But the one quality that endeared him to the Brahmin establishment of India including the fast spreading media was his total commitment to the supremacy of the Brahmins. Coming at a time when the Savarnas both in the Congress and the BJP and more so in the media and judiciary had started feeling threatened by the Yadavs and other backward castes, this quality seems to have won him many admirers in the urban upper caste India across the political divide and for a while, like earlier with Rajiv Gandhi the whole right wing establishment in this country was completely bowled over by P V Narasimha Rao. To be fair to Rao, nobody could fault him with demonstratively observing any overt religious rituals like observing weekly fasts or wearing vermillion on his forehead, but perhaps because of his Brahmin predelictions he courted sadhus and sants and the most prominent among them was godman Chandraswamy.
Like Rajiv, Narasimha Rao’s honeymoon with the Sangh parivar too lasted a while, till the demolition of Babri Masjid on December 6, 1992. BJP’s return to power in UP on the Ram Mandir issue had truly shaken the Muslim community and as the new saffron breed entered Parliament and legislatures greeting everyone loudly ‘Jai Shri Ram’ and announcing publicly “Kasam Ram ki khate hain, Mandir wahin banayenge,” the average Muslim fearing the impending violence was ever ready to hide behind the Congress coattail. This was an opportunity for Rao to win back the Muslim constituency. But he seemed to have decided that as long as the Masjid stood there, this communal dispute would never end and so he discreetly acquiesced in the demolition of Babri Masjid. On that lazy winter Sunday afternoon, when the news started pouring in of kar sevaks climbing the Masjid domes to demolish it, Rao became incommunicado and remained so till the final report of completely razing it to ground came.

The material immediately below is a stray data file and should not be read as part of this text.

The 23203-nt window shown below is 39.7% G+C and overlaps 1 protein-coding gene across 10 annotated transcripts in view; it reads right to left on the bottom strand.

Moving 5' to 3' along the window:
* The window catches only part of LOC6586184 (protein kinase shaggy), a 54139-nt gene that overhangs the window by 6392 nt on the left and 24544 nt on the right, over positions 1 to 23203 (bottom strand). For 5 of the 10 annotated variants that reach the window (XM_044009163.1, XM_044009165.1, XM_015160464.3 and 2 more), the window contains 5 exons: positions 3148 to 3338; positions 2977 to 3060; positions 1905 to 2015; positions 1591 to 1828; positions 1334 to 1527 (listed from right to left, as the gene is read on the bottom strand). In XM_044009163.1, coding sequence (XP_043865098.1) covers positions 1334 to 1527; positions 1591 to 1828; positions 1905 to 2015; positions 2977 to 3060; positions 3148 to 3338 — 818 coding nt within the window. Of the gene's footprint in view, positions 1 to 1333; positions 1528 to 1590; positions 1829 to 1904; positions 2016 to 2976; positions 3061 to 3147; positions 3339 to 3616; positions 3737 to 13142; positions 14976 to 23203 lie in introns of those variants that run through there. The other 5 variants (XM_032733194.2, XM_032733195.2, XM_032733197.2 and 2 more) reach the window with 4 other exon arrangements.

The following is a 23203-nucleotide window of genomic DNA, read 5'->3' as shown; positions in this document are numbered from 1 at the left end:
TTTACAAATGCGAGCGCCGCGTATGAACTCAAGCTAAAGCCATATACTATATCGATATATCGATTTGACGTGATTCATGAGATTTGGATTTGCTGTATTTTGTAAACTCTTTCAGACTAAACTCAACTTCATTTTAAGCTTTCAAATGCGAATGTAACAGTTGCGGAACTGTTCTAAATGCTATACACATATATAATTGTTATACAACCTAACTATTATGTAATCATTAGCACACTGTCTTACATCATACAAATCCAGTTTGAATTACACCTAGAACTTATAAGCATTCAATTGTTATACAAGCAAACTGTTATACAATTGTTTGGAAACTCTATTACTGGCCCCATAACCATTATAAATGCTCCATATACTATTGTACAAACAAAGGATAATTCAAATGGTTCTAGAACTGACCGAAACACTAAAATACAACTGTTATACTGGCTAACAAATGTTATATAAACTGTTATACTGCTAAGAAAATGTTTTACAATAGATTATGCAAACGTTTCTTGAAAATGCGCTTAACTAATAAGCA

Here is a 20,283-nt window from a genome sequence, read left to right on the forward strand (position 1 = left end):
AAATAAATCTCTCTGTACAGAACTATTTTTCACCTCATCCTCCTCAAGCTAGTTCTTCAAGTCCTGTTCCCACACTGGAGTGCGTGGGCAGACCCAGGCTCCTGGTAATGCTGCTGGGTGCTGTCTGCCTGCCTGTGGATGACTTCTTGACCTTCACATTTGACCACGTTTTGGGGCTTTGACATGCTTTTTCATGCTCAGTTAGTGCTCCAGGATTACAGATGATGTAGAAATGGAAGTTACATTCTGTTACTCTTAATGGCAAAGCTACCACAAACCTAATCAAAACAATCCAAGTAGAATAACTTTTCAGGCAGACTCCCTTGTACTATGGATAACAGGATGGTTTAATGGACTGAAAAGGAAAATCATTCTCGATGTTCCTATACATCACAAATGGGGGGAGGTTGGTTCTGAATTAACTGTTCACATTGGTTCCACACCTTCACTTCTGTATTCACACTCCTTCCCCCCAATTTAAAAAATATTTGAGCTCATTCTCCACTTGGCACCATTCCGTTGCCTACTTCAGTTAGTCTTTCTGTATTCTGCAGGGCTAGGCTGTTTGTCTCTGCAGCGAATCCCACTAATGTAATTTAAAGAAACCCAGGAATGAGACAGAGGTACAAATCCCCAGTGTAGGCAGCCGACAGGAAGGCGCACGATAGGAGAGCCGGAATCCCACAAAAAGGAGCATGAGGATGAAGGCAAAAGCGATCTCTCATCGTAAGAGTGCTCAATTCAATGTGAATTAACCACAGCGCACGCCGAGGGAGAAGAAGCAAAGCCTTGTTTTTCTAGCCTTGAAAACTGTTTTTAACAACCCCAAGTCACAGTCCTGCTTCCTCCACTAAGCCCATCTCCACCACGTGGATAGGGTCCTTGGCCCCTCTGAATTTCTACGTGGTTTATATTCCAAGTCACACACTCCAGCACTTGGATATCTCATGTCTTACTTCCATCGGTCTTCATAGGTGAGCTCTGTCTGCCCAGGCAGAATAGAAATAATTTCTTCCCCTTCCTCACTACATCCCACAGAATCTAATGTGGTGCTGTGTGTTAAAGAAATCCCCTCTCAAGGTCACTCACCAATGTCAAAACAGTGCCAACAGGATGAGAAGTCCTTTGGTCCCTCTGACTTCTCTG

The demolition of the Babri Masjid was the high point of achievement for the BJP and Advani as well. On the surface, it brought together and cemented the ties between the Left, Janata Dal and whatever little was left of parties like the TDP, DMK and AGP. This in turn led to unprecedented communal violence unleashed by the Shiv Sena in Maharashtra and in particular, Mumbai. V P Singh sat on a hunger strike at Hutatma Chowk in Mumbai though Shiv Sena/BJP tried to heckle him, he carried on with the fast, unmindful of the attending health problems. His kidneys were affected by that fast, which in turn affected his physical capability to generate a 1980s kind of movement. Ironically it was Narasimha Rao and his Congress party which derived maximum benefit from the events that followed the demolition. For one, sensing all round attack on Rao and his government, the Congress party rallied round him, when both the BJP and V P Singh moved a no confidence motion against Rao government. Arjun Singh, P R Kumaramanglam and others who later viciously attacked Rao for not intervening when the Masjid was being demolished, made no move against Rao that day and in fact strongly defended the Government in the no-confidence motion.
With the monetary help from Bhajan Lal, Satish Sharma and Sunil ‘Bharati’ Mittal, who got the mobile telephony letter of intent for free for his services to Rao, and distribution capabilities of Chandraswamy and Subramaniam Swamy, Rao managed to bribe not just poor JMM MPs, who were unfortunately caught because they foolishly put the bribe money in the banks, but many others in the Janata Dal, particularly those owing allegiance to Ajit Singh then.
It is not the Congress which was initially dented in the immediate fallout of that no confidence motion. Yet in February-March, 1993 when the AICC session was held on Surajkhund grounds, a section of Congress leaders led by Sheila Dikshit and K N Singh but remote controlled by Arjun Singh, raised the first banner of revolt against Rao on the plea that he was not doing enough to catch the culprits responsible for the assassination of Rajiv Gandhi.